The "golden handcuffs" of stock market listing have tightened for Australia's entrepreneurs, with executive pay limitations making it harder to attract talent in a competitive global market.
This was a key concern raised yesterday by telecommunications and data cloud pioneer Bevan Slattery while speaking at a breakfast organised by Business News Australia at Customs House, Brisbane.
"The ASX has a bit of growing up to do. It needs to actually harden up a bit and realise it's a capitalist environment here," said Slattery, who has listed five companies on the Australian Stock Exchange with improved internet connectivity as a common thread between them.
Businesses he has founded include Superloop (ASX: SLC) and its subsidiary SubPartners, Megaport (ASX: MP1), NextDC (ASX: NXT), Asia Pacific Data Centre Trust (ASX: AJD) and PIPE Networks, which became part of TPG Telecom (ASX: TPG) in 2010.
The prolific start-up instigator discussed how a backlash against executive salaries could have unintended consequences on businesses by making it more challenging to lure the brightest minds into senior roles.
"When we give options and shares to certain executives we actually have to put that as part of the remuneration report," he said.
These reports then need to be submitted at a company's AGM each year, and that's when the trouble starts.
"Unfortunately, what happens is a bunch of our institutional shareholders have been mandated generally by the funds that give them the money that they have to take the recommendation of a proxy advisor on the remuneration report," he said.
"They [proxy advisors] are toxic to the Australian Stock Exchange and the culture. And here's why it's because they think every company is AMP or Telstra or CBA.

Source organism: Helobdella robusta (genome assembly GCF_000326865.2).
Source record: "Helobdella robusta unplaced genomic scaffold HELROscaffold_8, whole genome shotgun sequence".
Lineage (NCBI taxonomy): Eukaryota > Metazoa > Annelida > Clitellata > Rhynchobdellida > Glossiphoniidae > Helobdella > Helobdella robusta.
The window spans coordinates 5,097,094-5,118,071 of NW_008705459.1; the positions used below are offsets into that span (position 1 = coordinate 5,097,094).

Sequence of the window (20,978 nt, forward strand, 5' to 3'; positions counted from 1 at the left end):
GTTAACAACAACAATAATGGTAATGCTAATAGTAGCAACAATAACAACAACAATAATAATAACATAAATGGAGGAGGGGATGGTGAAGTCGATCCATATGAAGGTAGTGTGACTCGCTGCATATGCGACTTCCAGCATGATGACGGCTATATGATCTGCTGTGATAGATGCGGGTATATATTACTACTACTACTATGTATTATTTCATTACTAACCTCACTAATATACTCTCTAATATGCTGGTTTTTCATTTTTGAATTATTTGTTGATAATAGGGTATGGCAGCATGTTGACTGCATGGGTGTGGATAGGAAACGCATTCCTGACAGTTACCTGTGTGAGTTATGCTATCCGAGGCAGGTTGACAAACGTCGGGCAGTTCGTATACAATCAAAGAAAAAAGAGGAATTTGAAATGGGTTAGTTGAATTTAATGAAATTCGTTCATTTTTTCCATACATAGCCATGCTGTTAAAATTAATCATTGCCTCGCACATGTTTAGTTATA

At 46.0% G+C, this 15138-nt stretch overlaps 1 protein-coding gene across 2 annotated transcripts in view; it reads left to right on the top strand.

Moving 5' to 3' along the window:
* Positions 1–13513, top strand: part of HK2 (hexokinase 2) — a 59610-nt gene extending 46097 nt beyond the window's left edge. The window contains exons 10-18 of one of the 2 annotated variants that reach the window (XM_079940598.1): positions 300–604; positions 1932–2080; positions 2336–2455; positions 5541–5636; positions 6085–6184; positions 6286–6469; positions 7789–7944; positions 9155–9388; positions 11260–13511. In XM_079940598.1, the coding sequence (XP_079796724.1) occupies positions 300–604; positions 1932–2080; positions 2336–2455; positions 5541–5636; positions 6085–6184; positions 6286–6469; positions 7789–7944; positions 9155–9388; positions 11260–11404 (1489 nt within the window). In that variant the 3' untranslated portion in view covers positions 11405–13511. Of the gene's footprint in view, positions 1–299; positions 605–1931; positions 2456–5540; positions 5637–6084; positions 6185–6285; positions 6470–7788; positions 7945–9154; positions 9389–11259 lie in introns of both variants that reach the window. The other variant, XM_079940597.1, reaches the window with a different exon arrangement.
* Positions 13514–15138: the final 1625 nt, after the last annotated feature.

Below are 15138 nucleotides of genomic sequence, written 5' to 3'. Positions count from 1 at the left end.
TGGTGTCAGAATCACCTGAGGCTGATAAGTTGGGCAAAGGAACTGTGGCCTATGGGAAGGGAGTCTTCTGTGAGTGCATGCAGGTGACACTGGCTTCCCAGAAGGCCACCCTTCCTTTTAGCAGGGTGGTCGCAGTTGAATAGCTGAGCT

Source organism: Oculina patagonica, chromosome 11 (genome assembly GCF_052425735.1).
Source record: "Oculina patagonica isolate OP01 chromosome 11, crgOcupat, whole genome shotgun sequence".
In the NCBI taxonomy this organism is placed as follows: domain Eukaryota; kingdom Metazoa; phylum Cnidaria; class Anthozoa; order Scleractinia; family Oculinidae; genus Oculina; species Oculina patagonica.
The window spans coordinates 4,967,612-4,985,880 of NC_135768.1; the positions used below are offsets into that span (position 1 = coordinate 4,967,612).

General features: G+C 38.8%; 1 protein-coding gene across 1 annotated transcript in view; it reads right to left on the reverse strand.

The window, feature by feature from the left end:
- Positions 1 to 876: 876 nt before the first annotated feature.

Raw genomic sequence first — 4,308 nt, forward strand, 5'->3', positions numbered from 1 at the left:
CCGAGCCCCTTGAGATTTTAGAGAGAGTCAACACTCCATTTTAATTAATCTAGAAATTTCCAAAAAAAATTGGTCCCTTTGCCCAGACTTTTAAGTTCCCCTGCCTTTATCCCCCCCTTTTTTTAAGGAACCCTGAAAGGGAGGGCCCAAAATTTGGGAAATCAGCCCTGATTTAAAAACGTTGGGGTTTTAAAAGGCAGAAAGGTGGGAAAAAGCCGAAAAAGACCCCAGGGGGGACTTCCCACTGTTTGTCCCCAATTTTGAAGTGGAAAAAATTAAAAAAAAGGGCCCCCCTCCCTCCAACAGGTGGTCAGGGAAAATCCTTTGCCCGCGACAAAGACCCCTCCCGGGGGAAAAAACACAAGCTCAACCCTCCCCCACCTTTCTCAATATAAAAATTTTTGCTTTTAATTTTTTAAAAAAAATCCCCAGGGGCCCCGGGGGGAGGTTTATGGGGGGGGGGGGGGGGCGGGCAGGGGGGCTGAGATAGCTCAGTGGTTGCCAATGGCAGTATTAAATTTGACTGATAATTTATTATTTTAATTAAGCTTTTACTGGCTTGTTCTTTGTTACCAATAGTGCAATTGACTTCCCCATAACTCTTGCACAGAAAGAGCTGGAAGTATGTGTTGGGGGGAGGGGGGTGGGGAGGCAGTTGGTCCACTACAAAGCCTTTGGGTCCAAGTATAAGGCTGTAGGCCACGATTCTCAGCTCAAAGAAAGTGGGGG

"They have no understanding or knowledge but they want us to restructure our short-term incentives, our long-term incentives, our remuneration plan to actually suit their cookie cutter that they've got for an ASX300 company, which is galactically stupid."
Slattery emphasised the businesses he led were not so much competing with major ASX companies for in-demand executive talent, but rather the world's leading tech and telco multinationals like AT&T, Verizon, Google and Amazon.
"I'm trying to hire the best people around, and I can go 'well I can give you 20,000 options or 100,000 options', and they go 'I get $300,000 worth of shares every year plus the salary'," he said.
"That's what I'm competing with, and I've got these guys behind me telling me how I should recruit these people and what I should be paying them.
"Here's where it gets even worse. You don't need 50 per cent approval; you need 75 per cent approval to get this done."
The entrepreneur then emphasised the system for these votes was not even truly representative of total shareholdings, putting him at a disadvantage as a founder who wants to remain invested in businesses he has started.
"What you actually need is 75 per cent approval from those who are eligible to vote. I own 25-35 per cent of these companies, so already it's not 75 per cent of the share on issue," he said.
"We figured out that if two institutions who hold 12.5 per cent have outsourced their decision - because their funds require them to do that to a proxy advisor, then the rem report will be overturned."
Business News Australia
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